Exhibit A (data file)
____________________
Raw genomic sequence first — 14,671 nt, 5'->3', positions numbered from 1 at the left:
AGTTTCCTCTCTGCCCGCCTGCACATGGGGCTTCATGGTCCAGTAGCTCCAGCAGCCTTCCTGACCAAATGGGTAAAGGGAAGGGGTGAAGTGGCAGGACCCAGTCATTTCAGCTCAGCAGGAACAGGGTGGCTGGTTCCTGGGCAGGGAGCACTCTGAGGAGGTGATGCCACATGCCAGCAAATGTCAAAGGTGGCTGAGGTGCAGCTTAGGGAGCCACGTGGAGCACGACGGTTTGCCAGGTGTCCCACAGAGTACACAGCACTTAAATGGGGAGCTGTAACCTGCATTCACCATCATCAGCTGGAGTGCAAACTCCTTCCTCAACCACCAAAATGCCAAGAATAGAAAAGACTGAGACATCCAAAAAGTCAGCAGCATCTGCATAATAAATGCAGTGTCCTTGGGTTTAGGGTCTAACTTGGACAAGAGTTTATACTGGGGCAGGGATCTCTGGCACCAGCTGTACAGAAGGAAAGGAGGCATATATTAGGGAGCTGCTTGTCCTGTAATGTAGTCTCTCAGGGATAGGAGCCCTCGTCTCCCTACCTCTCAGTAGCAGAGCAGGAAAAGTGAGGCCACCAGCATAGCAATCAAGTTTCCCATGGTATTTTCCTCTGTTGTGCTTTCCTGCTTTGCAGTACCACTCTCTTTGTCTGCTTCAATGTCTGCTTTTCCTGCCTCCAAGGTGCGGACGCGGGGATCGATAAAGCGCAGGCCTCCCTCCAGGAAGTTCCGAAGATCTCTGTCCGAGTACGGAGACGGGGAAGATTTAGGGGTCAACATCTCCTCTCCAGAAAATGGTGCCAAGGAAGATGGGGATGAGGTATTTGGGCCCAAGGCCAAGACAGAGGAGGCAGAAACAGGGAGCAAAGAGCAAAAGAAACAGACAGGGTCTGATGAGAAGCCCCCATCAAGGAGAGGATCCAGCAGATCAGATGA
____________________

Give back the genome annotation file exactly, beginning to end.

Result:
Raw genomic sequence first — 14,671 nt, 5'->3', positions numbered from 1 at the left:
AGTTTCCTCTCTGCCCGCCTGCACATGGGGCTTCATGGTCCAGTAGCTCCAGCAGCCTTCCTGACCAAATGGGTAAAGGGAAGGGGTGAAGTGGCAGGACCCAGTCATTTCAGCTCAGCAGGAACAGGGTGGCTGGTTCCTGGGCAGGGAGCACTCTGAGGAGGTGATGCCACATGCCAGCAAATGTCAAAGGTGGCTGAGGTGCAGCTTAGGGAGCCACGTGGAGCACGACGGTTTGCCAGGTGTCCCACAGAGTACACAGCACTTAAATGGGGAGCTGTAACCTGCATTCACCATCATCAGCTGGAGTGCAAACTCCTTCCTCAACCACCAAAATGCCAAGAATAGAAAAGACTGAGACATCCAAAAAGTCAGCAGCATCTGCATAATAAATGCAGTGTCCTTGGGTTTAGGGTCTAACTTGGACAAGAGTTTATACTGGGGCAGGGATCTCTGGCACCAGCTGTACAGAAGGAAAGGAGGCATATATTAGGGAGCTGCTTGTCCTGTAATGTAGTCTCTCAGGGATAGGAGCCCTCGTCTCCCTACCTCTCAGTAGCAGAGCAGGAAAAGTGAGGCCACCAGCATAGCAATCAAGTTTCCCATGGTATTTTCCTCTGTTGTGCTTTCCTGCTTTGCAGTACCACTCTCTTTGTCTGCTTCAATGTCTGCTTTTCCTGCCTCCAAGGTGCGGACGCGGGGATCGATAAAGCGCAGGCCTCCCTCCAGGAAGTTCCGAAGATCTCTGTCCGAGTACGGAGACGGGGAAGATTTAGGGGTCAACATCTCCTCTCCAGAAAATGGTGCCAAGGAAGATGGGGATGAGGTATTTGGGCCCAAGGCCAAGACAGAGGAGGCAGAAACAGGGAGCAAAGAGCAAAAGAAACAGACAGGGTCTGATGAGAAGCCCCCATCAAGGAGAGGATCCAGCAGATCAGATGA